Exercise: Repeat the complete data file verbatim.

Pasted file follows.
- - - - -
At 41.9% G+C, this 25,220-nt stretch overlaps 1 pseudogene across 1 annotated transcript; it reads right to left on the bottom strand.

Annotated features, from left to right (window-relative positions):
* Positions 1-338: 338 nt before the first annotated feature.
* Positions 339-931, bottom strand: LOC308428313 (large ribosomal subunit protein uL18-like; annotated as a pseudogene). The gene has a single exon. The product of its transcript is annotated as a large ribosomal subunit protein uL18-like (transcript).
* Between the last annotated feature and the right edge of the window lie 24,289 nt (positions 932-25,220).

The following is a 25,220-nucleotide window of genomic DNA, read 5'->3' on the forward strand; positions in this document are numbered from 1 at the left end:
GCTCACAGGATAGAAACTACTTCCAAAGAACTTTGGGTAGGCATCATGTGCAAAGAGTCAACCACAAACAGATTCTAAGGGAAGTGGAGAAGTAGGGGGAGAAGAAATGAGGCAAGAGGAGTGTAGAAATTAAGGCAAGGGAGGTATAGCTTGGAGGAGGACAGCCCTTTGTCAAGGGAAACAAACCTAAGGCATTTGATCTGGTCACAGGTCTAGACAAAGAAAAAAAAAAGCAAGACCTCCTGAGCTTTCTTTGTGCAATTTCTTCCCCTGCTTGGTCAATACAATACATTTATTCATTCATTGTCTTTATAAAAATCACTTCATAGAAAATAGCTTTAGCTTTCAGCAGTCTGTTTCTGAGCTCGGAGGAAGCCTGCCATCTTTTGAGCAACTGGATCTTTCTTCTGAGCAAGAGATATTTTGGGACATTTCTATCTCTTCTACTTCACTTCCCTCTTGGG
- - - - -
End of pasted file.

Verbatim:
At 41.9% G+C, this 25,220-nt stretch overlaps 1 pseudogene across 1 annotated transcript; it reads right to left on the bottom strand.

Annotated features, from left to right (window-relative positions):
* Positions 1-338: 338 nt before the first annotated feature.
* Positions 339-931, bottom strand: LOC308428313 (large ribosomal subunit protein uL18-like; annotated as a pseudogene). The gene has a single exon. The product of its transcript is annotated as a large ribosomal subunit protein uL18-like (transcript).
* Between the last annotated feature and the right edge of the window lie 24,289 nt (positions 932-25,220).

The following is a 25,220-nucleotide window of genomic DNA, read 5'->3' on the forward strand; positions in this document are numbered from 1 at the left end:
GCTCACAGGATAGAAACTACTTCCAAAGAACTTTGGGTAGGCATCATGTGCAAAGAGTCAACCACAAACAGATTCTAAGGGAAGTGGAGAAGTAGGGGGAGAAGAAATGAGGCAAGAGGAGTGTAGAAATTAAGGCAAGGGAGGTATAGCTTGGAGGAGGACAGCCCTTTGTCAAGGGAAACAAACCTAAGGCATTTGATCTGGTCACAGGTCTAGACAAAGAAAAAAAAAAGCAAGACCTCCTGAGCTTTCTTTGTGCAATTTCTTCCCCTGCTTGGTCAATACAATACATTTATTCATTCATTGTCTTTATAAAAATCACTTCATAGAAAATAGCTTTAGCTTTCAGCAGTCTGTTTCTGAGCTCGGAGGAAGCCTGCCATCTTTTGAGCAACTGGATCTTTCTTCTGAGCAAGAGATATTTTGGGACATTTCTATCTCTTCTACTTCACTTCCCTCTTGGG